EXPLAINER: For UK and EU, Brexit has become a messy divorce

Full Screen
1 / 10

Copyright 2020 The Associated Press. All rights reserved

FILE - In this Thursday, Jan. 30, 2020 file photo, a man unfurls a Union and EU flag outside the European Parliament in Brussels. When Britons voted for Brexit in 2016, they were promised a smooth transition to a new economic relationship with the European Union. Now the two sides are hurtling toward a tumultuous split that threatens billions worth of trade and hundreds of thousands of jobs. (AP Photo/Virginia Mayo, File)

LONDON – When Britons voted for Brexit in 2016, they were promised a smooth transition to a new economic relationship with the European Union. Now the two sides are hurtling toward a tumultuous split that threatens billions worth of trade and hundreds of thousands of jobs.

An outcome almost no one wants looks increasingly hard to avoid, with U.K. and EU leaders setting Sunday as the deadline for a “firm decision” about the future of the deadlocked divorce talks, and just three weeks until the split becomes final on Jan. 1.

“Divorces are never easy,” Xavier Bettel, prime minister of EU member Luxembourg, said Thursday. “I did a lot of weddings when I was a mayor. But I also did divorces as a lawyer, and it’s always difficult.”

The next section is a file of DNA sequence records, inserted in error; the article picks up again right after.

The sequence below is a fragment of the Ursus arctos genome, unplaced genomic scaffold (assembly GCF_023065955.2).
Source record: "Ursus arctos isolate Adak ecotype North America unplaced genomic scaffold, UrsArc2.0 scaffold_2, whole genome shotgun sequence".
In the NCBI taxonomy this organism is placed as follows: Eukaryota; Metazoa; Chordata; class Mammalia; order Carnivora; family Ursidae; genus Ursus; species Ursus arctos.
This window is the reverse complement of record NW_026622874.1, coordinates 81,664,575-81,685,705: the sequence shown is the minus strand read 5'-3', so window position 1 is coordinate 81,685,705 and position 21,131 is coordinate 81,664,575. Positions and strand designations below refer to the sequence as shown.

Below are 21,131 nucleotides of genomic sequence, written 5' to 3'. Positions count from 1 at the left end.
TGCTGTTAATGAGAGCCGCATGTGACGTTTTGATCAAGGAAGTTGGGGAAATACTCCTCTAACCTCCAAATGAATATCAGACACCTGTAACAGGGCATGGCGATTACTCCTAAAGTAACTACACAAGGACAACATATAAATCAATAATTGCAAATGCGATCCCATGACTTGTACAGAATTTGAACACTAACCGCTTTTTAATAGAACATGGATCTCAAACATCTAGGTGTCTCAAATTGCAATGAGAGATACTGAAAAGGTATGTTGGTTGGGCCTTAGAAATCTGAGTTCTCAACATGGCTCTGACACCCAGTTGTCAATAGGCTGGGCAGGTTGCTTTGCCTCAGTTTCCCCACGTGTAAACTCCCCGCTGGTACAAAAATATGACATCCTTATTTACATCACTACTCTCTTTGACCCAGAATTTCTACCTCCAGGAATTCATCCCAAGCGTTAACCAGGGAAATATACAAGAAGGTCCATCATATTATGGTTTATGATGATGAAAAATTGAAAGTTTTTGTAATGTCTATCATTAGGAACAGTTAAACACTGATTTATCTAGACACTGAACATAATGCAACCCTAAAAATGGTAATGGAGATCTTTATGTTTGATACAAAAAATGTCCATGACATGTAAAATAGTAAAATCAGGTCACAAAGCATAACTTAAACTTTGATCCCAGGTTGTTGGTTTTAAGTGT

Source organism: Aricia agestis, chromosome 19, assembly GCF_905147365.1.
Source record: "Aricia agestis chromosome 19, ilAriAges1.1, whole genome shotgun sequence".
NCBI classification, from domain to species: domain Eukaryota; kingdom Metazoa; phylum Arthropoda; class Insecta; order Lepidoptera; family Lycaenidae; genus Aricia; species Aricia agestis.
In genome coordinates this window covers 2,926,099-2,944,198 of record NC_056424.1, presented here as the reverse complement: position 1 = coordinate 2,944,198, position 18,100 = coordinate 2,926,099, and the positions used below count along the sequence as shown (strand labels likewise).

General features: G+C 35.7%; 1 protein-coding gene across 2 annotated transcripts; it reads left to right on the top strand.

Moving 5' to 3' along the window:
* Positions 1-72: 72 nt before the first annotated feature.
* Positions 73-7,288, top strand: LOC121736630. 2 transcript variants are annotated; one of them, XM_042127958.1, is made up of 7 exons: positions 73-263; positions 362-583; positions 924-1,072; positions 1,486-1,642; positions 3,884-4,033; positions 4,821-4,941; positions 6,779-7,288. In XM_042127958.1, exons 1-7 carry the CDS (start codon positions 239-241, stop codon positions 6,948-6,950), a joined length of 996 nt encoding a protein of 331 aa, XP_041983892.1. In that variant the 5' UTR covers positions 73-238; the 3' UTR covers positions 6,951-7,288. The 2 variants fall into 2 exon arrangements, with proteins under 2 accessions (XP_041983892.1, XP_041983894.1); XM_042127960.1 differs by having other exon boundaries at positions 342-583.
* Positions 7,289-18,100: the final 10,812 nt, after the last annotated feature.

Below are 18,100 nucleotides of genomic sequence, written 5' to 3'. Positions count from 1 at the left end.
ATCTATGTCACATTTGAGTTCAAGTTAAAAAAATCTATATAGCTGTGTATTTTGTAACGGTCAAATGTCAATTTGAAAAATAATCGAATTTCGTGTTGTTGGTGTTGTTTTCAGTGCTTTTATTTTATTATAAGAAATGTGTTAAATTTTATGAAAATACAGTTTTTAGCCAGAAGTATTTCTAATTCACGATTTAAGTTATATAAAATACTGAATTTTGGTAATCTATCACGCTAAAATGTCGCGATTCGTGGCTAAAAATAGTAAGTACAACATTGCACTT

The messy EU-U.K. divorce has been years in the making.

WHAT WAS DECIDED IN 2016?

Britain’s 2016 EU membership referendum was dominated by whether the country should quit the bloc it had joined in 1973. What would happen after that got less attention.

“Brexit was a mandate to leave the European Union. There was never a blueprint for what did leaving look like,” said Jill Rutter, program director at the Institute for Government think-tank.

Leaders of the pro-Brexit campaign — including Boris Johnson, who is now Britain’s prime minister — said striking a new relationship with the bloc after a U.K. exit would be easy, though they provided few details. When pressed, some leading Brexit campaigners suggested Britain could have a relationship like Norway or Iceland, which have strong economic access to the EU, and in return agree to follow many of bloc’s rules and standards.